Three youthful archetypal meanings of ice cream

Have you ever heard of the term “benefit laddering?” It is a traditional technique used by most marketers and researchers. Simply put, you start by listing the key attributes of a product. Then you progress to the product benefits. Next, the direct consumer benefits, and finally the key emotional benefits. Based on Maslow’s Hierarchy of Needs, “the underlying metaphor” upon which this exercise is built is ascension. There is another way, though. And today we are going to use it to discover the primal meaning(s) of ice cream.

Depth psychology is the discipline that explores the relationship between the conscious and the unconscious. It studies archetypes, which are universal and primal patterns and images. If we were to approach analysis not like a market researcher, but like a depth psychologist, then we would need to replace the analogy of ascension with the metaphor of descending. Why? Because meaning is usually found in hidden places, buried, covered. That’s why deepening, moving downward, and digging out are all more appropriate terms than “benefit laddering.”

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Instead of the ladder analogy, using roots as a metaphor opens up to a richer set of insights.

As Carol Pearson and Margaret Mark stated in in their seminal book, the Hero and the Outlaw, “understanding the original purpose of a product gets you closer to its primal meaning. And “branding” the primal meaning and claiming it as yours gets your brand closer to market dominance.” Great. But how do we understand a product’s primal meaning anyway?

Understanding the original purpose of a product gets you closer to its primal meaning. And “branding” the primal sense and claiming it as yours gets your brand closer to market dominance.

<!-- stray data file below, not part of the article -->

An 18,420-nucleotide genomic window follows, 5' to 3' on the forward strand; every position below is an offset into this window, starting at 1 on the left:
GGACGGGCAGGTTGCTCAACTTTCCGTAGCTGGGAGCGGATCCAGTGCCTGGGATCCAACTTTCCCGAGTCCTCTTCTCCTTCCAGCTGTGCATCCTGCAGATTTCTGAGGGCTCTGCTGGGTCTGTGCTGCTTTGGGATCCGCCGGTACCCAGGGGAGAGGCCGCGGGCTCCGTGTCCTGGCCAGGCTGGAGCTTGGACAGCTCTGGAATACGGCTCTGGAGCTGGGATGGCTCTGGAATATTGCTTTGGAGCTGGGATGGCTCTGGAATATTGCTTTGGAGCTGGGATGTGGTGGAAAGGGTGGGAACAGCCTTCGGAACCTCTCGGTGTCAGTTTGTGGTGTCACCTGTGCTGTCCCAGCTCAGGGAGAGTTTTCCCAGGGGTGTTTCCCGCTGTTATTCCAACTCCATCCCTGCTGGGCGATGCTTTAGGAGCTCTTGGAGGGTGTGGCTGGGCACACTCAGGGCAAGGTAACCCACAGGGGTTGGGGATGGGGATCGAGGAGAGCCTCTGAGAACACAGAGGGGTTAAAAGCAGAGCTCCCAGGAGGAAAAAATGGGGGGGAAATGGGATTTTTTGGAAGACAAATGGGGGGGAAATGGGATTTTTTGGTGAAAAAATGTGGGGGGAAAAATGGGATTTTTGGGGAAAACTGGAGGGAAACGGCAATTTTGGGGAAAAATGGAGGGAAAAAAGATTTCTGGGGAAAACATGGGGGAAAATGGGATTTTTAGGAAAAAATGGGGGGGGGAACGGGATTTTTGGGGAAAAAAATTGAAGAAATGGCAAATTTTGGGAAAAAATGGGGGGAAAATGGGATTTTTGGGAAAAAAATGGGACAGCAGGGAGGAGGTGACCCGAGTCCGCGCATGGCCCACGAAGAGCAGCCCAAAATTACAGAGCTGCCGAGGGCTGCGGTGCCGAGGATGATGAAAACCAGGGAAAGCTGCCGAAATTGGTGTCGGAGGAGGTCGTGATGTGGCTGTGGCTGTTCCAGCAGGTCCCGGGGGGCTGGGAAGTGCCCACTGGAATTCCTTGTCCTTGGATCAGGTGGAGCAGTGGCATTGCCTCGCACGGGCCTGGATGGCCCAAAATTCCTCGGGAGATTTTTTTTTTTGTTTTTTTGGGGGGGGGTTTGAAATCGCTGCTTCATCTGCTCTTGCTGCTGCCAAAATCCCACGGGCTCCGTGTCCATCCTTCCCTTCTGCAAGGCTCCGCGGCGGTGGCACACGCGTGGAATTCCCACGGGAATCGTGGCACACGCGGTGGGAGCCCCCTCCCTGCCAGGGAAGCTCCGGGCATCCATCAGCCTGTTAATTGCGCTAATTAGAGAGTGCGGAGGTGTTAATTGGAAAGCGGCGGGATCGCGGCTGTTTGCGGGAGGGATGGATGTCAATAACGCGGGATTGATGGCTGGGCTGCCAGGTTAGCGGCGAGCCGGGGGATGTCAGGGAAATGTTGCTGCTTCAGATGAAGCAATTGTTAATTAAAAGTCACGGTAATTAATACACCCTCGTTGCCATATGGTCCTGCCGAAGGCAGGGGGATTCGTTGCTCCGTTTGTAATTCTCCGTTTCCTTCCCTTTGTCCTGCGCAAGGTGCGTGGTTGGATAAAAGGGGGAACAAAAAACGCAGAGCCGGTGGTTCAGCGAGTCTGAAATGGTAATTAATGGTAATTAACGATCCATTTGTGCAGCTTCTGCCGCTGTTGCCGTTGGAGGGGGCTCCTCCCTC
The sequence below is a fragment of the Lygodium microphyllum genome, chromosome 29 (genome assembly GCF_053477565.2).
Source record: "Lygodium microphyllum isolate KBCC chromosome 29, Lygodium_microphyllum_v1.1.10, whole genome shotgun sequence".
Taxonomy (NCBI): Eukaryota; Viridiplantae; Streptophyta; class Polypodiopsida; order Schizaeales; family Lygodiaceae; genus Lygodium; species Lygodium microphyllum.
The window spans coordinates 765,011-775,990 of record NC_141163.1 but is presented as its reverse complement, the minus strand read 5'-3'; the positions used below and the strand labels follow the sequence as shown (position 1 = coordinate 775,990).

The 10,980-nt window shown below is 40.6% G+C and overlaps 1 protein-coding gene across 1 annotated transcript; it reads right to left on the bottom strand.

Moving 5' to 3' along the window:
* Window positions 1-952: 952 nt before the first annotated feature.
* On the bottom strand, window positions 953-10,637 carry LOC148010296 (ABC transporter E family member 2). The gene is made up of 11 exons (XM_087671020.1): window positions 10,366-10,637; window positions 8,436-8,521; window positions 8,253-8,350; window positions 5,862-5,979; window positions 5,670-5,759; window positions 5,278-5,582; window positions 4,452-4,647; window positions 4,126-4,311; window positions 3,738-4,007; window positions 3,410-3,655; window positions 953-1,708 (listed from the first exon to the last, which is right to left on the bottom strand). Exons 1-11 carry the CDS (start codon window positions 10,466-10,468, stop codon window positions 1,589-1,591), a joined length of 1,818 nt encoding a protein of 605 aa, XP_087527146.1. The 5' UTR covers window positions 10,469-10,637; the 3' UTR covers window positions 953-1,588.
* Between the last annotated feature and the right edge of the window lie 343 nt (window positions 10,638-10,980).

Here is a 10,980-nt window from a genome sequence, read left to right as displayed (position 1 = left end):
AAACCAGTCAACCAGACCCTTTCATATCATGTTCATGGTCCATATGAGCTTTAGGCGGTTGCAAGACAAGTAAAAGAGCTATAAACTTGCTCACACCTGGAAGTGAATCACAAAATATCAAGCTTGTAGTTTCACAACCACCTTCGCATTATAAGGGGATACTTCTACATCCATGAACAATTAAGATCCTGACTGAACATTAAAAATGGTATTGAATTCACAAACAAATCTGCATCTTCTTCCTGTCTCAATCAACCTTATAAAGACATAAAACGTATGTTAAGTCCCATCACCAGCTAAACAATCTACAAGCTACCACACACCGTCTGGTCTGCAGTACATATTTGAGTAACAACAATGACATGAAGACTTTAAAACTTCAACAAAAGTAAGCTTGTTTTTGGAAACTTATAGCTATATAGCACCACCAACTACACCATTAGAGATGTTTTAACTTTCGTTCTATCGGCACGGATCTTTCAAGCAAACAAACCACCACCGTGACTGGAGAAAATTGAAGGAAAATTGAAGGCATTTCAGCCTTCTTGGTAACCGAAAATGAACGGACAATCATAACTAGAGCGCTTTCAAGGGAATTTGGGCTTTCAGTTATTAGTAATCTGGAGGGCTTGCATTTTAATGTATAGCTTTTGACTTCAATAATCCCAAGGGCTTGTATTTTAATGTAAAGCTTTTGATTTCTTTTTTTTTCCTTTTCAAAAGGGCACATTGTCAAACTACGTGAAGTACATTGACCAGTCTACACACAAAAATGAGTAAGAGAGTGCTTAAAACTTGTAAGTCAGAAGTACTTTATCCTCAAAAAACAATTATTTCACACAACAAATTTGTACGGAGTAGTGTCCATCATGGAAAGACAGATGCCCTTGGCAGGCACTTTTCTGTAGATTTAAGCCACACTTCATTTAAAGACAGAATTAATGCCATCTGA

You can liken archetypes to a field. In a similar way to gravity, archetypes are invisible. You cannot see them or observe them directly. That being said, archetypes possess an invisible force, which shapes actions and behaviours. Consequently, archetypes can be analyzed indirectly by looking at the way people behave. And if we look closely, we can see six unique ways that ice cream makes people act. Let’s dive deeper.

The Inner Child

By far the most dominant archetypal form of ice cream is the Puer, which means “eternal boy” in Latin. Mythologically speaking the Puer is a child-god who is forever young. And psychologically speaking, it is an older man whose emotional life has remained at an adolescent level. pexels-photo

Without a doubt, the sweet taste and the smooth texture of ice cream comfort us. But there is something more to this product than just the sensation of flavour. Ice cream is a kind of “time travel device” that takes us back to our childhood. It makes us recall early (and hopefully positive and happy) memories. The dream analysts Tony Crips says that “Ice cream can depict childlike desires for sweet things. Young girls especially seem to crave such things, and as adults sometimes we still return to those feelings.”

Ice cream can depict childlike desires for sweet things.

The Puer archetype is closely linked with innocence. Every time we call upon our Inner Child, we -unconsciously- constellate sense of optimism, happiness, trust, hope, goodness, naivety, cleanliness, purity, absolutism and simplicity. Keep in mind that these are incredibly powerful emotions that often cause black-and-white dualism. While their presence creates a sense of happiness, safety, and loyalty, their absence could induce denial and infantile rage.

Ice cream brands that can take people back to their childhood would gain an immense competitive advantage. Maybe adopting the Inner Child won’t create relevant differentiation for a brand. But it would nonetheless align the brand with the essence of the category, propelling its momentum.

The Companion

Archetypal reading and the theory of interpretation possess alchemical power: they enrich the meaning. Thanks to depth psychology, we can look at the same topic through a multiplicity of angles. Archetypes teach us that there is never one (or absolute) meaning, but always many. The Same logic applies to ice cream as well. While the Puer is the dominant archetype of the category, it is by no means the only force that shapes the meaning of ice cream. The Companion is another primal meaning associated with this product.

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Like the Puer, the Companion is deeply rooted in childhood. For children, ice cream is a socializer. It is a product that requires the presence of others. This social aspect could entail parents or friends. Regardless, socialization is imprinted in ice cream. That’s why the product is often linked to being with friends. Sociability, collaborative leisure, and family time are all parts of the psychology of ice cream.